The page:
The Dome theatre is visible to the right of La Bulle, the shelter for migrants run by Emmas Solidarat at Porte de La Chapelle in Paris’s 18th arrondissement. Both structures are located in an old rail yard in the north of the city. Most of the migrants and refugees who are granted shelter here spent several nights sleeping on the streets in and around Port de la Chapelle before being allowed in, due to the limited space available in La Bulle’s accommodation center. (Photo by Annabelle Marcovici/GroundTruth)
Bits of fabric, banners, balloons and other decorations line the inside of both domes. Decorating is meant to make the space feel more welcoming, and to help give people the sense that they have some ownership over it. (Photo by Annabelle Marcovici/GroundTruth)
Brass band Tyrassonores led Hope Show attendees out of the Dome, starting a brief dance party to conclude the show. Zmary Zahyre (center left), an Afghan man residing at La Bulle, dances with Italian visiting curator Elisa Giovanetti (right) and a young boy. Elisa’s role as visiting curator involved bringing in artists to lead workshops, but as with virtually everyone else involved in Good Chance, she also wore many other hats with less official titles. “My special skill is loving people,” she replied, laughing. (Photo by Annabelle Marcovici/GroundTruth)
Abdul Saboor models an outfit made by Papa Bocar Ndao, a 31-year-old man from Senegal living at nearby refugee shelter Jean Quarr. Ndao designed the coat for a fashion-themed Hope Show, which featured outfits made from clothing that had been donated to La Bulle. Abdul is a 26 year-old photographer who was granted asylum in Paris. In his home country Afghanistan, he worked as a mechanic and crane operator with the U.S. Armed Forces. He said of the Dome, “It’s a place where we can forget, and where we can feel like we’re not alone. We can feel like we have a family and people who take care of us and who show us their love, and who don’t think they’re different from us.” (Photo by Annabelle Marcovici/GroundTruth)
Arifullah “Arif” Fana — a 27-year-old Afghan man living at La Bulle — wears a mask he made in a Good Chance workshop. Arif, who speaks six languages, came to Good Chance’s workshops nearly every day. “I was a Thaï boxing teacher back in Afghanistan,” he said. “In the dome, I have been able to give some Thaï boxing lessons and it felt great.” (Photo by Annabelle Marcovici/GroundTruth)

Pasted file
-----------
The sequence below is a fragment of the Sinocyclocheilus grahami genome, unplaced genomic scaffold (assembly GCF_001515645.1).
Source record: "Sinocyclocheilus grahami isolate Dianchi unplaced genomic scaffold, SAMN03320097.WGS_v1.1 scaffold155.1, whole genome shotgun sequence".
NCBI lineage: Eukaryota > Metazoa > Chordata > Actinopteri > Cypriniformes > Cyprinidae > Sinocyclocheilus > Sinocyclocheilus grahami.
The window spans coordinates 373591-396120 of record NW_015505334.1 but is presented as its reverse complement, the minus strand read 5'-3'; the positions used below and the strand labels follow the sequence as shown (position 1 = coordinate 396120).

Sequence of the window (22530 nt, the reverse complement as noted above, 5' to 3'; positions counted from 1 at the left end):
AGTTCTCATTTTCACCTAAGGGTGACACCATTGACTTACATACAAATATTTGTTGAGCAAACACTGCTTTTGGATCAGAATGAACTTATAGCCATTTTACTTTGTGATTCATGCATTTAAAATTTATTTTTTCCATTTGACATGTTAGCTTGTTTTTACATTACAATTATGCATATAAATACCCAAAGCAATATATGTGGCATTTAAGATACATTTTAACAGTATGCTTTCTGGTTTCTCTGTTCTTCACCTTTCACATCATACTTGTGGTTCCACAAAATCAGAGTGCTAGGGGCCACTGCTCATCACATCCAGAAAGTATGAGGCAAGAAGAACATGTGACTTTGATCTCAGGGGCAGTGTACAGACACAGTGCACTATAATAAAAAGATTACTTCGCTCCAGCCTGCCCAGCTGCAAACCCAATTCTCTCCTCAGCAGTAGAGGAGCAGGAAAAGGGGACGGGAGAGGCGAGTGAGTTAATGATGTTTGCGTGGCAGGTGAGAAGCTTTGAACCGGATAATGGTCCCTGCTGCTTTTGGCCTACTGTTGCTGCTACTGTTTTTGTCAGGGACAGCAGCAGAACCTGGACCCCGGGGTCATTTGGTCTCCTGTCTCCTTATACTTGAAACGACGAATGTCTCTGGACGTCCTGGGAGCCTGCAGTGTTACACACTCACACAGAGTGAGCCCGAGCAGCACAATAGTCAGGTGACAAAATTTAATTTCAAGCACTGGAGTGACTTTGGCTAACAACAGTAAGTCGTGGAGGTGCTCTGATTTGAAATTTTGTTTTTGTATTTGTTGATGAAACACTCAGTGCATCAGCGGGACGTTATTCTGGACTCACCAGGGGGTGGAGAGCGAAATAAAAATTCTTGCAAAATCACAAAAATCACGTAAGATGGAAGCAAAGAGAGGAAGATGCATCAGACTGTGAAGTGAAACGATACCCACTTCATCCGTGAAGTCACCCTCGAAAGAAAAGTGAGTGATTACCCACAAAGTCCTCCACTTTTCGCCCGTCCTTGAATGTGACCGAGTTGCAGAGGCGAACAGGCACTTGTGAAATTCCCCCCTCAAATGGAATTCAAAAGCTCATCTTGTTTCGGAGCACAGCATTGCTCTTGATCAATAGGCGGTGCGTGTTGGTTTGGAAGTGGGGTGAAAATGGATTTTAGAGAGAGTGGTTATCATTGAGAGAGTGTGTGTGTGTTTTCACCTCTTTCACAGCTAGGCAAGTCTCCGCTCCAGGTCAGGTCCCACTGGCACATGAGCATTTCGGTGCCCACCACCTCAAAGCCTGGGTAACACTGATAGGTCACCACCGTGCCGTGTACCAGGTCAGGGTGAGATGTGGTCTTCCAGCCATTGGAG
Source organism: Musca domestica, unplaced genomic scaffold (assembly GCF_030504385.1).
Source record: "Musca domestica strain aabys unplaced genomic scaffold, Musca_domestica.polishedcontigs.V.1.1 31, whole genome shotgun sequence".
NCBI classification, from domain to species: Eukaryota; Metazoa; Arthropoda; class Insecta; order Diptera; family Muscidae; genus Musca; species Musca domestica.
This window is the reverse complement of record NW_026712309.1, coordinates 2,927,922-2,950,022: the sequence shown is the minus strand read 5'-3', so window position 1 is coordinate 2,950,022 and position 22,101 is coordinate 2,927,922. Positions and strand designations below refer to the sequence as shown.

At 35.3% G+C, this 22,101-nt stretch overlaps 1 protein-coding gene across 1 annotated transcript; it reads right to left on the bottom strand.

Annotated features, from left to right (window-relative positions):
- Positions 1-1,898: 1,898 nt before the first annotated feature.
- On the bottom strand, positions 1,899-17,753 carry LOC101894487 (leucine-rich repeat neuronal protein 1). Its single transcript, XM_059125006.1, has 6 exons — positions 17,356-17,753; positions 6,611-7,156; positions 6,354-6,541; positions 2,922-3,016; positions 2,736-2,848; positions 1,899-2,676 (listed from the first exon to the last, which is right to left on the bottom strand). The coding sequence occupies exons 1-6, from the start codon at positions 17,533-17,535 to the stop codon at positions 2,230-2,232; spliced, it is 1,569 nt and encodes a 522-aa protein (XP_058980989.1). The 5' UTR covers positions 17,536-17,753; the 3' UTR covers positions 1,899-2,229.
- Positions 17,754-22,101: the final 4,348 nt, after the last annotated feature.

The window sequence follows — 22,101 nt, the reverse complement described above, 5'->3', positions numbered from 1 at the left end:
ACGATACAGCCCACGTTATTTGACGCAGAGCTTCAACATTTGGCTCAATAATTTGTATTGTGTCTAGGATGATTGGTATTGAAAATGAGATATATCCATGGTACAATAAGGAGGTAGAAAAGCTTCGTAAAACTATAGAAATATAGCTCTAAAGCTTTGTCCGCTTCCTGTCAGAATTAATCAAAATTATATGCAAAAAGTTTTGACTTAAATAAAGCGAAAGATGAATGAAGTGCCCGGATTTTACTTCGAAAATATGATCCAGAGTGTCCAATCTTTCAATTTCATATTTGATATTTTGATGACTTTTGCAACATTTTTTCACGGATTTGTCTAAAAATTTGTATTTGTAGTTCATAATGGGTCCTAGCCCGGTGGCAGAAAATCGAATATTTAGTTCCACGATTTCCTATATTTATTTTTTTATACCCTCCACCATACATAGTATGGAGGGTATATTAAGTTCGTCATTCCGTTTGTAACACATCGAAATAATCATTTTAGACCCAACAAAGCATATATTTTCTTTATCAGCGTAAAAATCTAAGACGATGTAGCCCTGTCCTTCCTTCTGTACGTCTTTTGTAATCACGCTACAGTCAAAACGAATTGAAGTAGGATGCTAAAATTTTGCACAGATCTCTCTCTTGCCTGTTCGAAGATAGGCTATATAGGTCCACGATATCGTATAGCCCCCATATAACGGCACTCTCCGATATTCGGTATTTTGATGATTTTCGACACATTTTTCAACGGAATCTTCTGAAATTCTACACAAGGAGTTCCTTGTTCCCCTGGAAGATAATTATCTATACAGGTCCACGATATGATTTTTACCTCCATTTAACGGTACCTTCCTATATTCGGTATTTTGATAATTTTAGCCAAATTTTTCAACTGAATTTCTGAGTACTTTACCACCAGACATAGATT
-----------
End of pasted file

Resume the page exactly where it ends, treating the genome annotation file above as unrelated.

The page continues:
Faiz Mohammad Bashardot, an Afghan man staying at La Bulle, poses next to a washing machine inside La Bulle’s accommodation center. (Photo by Annabelle Marcovici/GroundTruth)
Hand-painted papier-mache masks from a mask workshop led by Italian theater artist Anna Cappellari. (Photo by Annabelle Marcovici/GroundTruth)
Elvira Hsissou, a 27-year-old French artist who spent a month working with Good Chance, said of her time at The Dome: “The whole experience is balancing between the human chaos that comes with immigration history, which is also our history, with what we are able to give and create together. Maybe what I am getting at … is another meaning of being together through theater and creativity. We looked every day to learn from that space what’s happened to us, and how to live with each other here and now.” (Photo by Annabelle Marcovici/GroundTruth)
Drawings by workshop participants, children and adults alike, cover the wall and window space of Good Chance’s cramped office space in La Bulle. The theater sometimes holds workshops on drawing and other 2D art, but paper and art supplies are nearly always available in the small dome for anyone who wants to draw. (Photo by Annabelle Marcovici/GroundTruth)
Participants in a contact improvisation workshop in Good Chance’s larger Dome gather close together and reach skyward, forming a single, collective gesture with their bodies. (Photo by Annabelle Marcovici/GroundTruth)
Visiting artist Pierre-Yves Massip (right) — one half of the French theater company Compagnie Mangano-Massip — co-leads a February 15 workshop on physical theater. (Photo by Annabelle Marcovici/GroundTruth)
Hope Show audience members, including many who had already performed that afternoon, watch as people take the stage for a special open mic Hope Show on March 3. Anyone who wanted to was encouraged to perform. Usually Hope Shows take place in the round, with the audience sitting around the outside of the dome and performances happening in the center, but no two shows are alike. (Photo by Annabelle Marcovici/GroundTruth)